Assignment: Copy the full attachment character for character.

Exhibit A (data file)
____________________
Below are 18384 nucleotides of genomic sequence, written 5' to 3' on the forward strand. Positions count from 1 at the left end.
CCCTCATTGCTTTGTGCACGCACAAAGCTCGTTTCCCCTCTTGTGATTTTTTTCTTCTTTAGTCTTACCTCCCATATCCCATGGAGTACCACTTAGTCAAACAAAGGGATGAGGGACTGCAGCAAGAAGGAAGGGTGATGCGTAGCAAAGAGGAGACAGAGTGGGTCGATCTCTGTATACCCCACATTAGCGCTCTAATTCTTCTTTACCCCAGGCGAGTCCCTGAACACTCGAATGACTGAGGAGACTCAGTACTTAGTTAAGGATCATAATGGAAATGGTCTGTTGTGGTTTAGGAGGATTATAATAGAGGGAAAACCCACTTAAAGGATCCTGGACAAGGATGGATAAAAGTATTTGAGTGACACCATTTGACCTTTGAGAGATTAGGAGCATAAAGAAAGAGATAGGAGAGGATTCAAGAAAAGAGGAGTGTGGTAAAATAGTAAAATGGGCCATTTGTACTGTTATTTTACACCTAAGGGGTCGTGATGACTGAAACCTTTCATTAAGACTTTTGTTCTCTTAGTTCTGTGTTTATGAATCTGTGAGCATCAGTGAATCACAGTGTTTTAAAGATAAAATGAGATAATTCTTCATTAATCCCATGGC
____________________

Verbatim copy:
Below are 18384 nucleotides of genomic sequence, written 5' to 3' on the forward strand. Positions count from 1 at the left end.
CCCTCATTGCTTTGTGCACGCACAAAGCTCGTTTCCCCTCTTGTGATTTTTTTCTTCTTTAGTCTTACCTCCCATATCCCATGGAGTACCACTTAGTCAAACAAAGGGATGAGGGACTGCAGCAAGAAGGAAGGGTGATGCGTAGCAAAGAGGAGACAGAGTGGGTCGATCTCTGTATACCCCACATTAGCGCTCTAATTCTTCTTTACCCCAGGCGAGTCCCTGAACACTCGAATGACTGAGGAGACTCAGTACTTAGTTAAGGATCATAATGGAAATGGTCTGTTGTGGTTTAGGAGGATTATAATAGAGGGAAAACCCACTTAAAGGATCCTGGACAAGGATGGATAAAAGTATTTGAGTGACACCATTTGACCTTTGAGAGATTAGGAGCATAAAGAAAGAGATAGGAGAGGATTCAAGAAAAGAGGAGTGTGGTAAAATAGTAAAATGGGCCATTTGTACTGTTATTTTACACCTAAGGGGTCGTGATGACTGAAACCTTTCATTAAGACTTTTGTTCTCTTAGTTCTGTGTTTATGAATCTGTGAGCATCAGTGAATCACAGTGTTTTAAAGATAAAATGAGATAATTCTTCATTAATCCCATGGC